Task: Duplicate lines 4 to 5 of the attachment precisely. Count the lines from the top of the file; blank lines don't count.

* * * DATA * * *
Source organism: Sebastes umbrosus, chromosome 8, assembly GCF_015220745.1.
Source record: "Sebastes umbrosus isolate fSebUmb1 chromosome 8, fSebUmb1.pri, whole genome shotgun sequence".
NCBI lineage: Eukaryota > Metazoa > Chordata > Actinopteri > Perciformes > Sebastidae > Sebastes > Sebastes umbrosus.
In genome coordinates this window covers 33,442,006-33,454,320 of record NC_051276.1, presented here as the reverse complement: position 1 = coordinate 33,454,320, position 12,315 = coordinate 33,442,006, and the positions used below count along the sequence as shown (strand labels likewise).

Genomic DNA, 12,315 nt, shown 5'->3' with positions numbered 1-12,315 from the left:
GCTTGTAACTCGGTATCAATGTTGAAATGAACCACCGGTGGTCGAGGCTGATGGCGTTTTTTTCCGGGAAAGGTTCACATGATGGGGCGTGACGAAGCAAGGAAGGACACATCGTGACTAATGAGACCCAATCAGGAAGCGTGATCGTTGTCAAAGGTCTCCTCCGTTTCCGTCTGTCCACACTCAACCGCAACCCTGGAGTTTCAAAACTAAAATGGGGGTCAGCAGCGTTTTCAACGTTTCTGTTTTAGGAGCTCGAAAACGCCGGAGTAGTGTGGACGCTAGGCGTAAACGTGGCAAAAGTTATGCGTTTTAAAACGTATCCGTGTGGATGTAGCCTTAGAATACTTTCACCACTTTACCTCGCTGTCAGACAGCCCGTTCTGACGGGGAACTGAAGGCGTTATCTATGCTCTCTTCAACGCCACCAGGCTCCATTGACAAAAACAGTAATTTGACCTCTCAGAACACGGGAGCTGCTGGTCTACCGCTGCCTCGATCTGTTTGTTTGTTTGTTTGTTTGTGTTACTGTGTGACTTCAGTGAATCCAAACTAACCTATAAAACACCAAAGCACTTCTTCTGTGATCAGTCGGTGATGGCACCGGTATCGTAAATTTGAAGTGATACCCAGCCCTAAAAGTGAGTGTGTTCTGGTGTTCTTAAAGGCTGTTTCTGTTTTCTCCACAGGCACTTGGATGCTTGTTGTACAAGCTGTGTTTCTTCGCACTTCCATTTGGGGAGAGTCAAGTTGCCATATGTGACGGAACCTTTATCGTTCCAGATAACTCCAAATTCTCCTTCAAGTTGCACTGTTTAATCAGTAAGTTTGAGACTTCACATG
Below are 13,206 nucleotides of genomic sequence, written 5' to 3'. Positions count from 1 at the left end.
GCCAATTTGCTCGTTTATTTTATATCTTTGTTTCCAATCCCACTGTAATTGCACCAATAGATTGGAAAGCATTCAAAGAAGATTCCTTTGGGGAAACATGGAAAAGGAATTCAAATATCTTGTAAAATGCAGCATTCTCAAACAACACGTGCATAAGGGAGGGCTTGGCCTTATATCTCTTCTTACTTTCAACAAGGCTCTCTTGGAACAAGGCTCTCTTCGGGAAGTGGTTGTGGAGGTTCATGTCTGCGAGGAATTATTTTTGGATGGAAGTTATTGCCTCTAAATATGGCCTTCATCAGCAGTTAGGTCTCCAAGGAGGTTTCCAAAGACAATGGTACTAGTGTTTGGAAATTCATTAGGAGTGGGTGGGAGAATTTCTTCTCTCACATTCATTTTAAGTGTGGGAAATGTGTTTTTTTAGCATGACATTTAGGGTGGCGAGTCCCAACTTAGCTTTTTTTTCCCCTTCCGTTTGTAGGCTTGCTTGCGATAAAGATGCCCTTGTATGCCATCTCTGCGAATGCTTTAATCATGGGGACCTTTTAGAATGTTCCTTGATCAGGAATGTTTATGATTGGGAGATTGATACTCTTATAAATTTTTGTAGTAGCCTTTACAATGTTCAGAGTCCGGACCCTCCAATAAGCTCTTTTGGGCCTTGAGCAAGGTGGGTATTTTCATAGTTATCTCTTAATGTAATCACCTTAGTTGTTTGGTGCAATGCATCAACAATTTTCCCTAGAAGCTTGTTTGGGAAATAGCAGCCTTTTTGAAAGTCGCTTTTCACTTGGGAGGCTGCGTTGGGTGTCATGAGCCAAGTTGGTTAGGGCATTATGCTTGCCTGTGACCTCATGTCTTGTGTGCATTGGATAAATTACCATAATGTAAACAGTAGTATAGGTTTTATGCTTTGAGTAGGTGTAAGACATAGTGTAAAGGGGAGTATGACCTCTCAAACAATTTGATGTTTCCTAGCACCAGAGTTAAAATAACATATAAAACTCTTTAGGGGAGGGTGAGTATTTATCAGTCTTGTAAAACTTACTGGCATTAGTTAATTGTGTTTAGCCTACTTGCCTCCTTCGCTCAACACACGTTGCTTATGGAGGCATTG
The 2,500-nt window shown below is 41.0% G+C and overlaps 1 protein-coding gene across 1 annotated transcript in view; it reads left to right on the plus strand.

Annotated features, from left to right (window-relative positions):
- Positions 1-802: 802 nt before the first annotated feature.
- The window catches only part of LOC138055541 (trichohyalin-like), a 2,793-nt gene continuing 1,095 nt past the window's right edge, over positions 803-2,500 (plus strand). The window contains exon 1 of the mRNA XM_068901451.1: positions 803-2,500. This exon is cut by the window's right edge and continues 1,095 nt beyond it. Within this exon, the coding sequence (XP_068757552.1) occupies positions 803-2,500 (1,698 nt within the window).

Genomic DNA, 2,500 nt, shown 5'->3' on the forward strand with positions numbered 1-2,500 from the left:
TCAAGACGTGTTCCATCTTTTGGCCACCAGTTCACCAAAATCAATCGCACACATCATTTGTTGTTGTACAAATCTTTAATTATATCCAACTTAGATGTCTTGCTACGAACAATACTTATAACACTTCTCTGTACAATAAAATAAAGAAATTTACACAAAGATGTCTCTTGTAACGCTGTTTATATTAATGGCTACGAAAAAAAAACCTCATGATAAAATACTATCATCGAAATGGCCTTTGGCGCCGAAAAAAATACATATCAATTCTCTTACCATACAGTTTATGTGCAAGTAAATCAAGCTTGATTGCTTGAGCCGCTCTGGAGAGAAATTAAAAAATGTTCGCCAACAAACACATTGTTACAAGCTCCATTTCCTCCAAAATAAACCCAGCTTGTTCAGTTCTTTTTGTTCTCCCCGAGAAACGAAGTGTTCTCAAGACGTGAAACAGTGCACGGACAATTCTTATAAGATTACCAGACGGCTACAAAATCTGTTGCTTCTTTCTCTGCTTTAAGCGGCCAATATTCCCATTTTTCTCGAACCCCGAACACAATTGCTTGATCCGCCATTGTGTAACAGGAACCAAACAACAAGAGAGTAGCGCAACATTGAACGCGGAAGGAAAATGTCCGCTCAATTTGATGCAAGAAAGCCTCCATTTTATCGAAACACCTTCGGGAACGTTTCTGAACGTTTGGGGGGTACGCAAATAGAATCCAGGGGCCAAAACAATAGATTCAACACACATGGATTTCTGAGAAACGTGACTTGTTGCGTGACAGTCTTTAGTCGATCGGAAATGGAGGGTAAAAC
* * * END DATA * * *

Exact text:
In genome coordinates this window covers 33,442,006-33,454,320 of record NC_051276.1, presented here as the reverse complement: position 1 = coordinate 33,454,320, position 12,315 = coordinate 33,442,006, and the positions used below count along the sequence as shown (strand labels likewise).

Genomic DNA, 12,315 nt, shown 5'->3' with positions numbered 1-12,315 from the left: